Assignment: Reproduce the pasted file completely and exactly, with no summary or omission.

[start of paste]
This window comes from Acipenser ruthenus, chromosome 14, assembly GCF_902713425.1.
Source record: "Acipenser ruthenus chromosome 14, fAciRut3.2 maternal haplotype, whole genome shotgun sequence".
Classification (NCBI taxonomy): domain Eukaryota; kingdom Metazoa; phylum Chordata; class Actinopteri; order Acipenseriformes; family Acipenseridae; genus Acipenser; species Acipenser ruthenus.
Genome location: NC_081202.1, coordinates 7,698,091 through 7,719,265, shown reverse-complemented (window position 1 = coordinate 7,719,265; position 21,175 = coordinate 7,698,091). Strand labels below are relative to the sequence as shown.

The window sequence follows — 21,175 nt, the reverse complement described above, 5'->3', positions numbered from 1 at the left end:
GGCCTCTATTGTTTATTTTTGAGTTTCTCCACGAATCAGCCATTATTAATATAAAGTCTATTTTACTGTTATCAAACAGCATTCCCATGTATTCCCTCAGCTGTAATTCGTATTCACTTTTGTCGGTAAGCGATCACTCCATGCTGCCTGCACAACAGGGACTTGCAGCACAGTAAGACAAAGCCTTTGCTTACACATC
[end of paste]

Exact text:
This window comes from Acipenser ruthenus, chromosome 14, assembly GCF_902713425.1.
Source record: "Acipenser ruthenus chromosome 14, fAciRut3.2 maternal haplotype, whole genome shotgun sequence".
Classification (NCBI taxonomy): domain Eukaryota; kingdom Metazoa; phylum Chordata; class Actinopteri; order Acipenseriformes; family Acipenseridae; genus Acipenser; species Acipenser ruthenus.
Genome location: NC_081202.1, coordinates 7,698,091 through 7,719,265, shown reverse-complemented (window position 1 = coordinate 7,719,265; position 21,175 = coordinate 7,698,091). Strand labels below are relative to the sequence as shown.

The window sequence follows — 21,175 nt, the reverse complement described above, 5'->3', positions numbered from 1 at the left end:
GGCCTCTATTGTTTATTTTTGAGTTTCTCCACGAATCAGCCATTATTAATATAAAGTCTATTTTACTGTTATCAAACAGCATTCCCATGTATTCCCTCAGCTGTAATTCGTATTCACTTTTGTCGGTAAGCGATCACTCCATGCTGCCTGCACAACAGGGACTTGCAGCACAGTAAGACAAAGCCTTTGCTTACACATC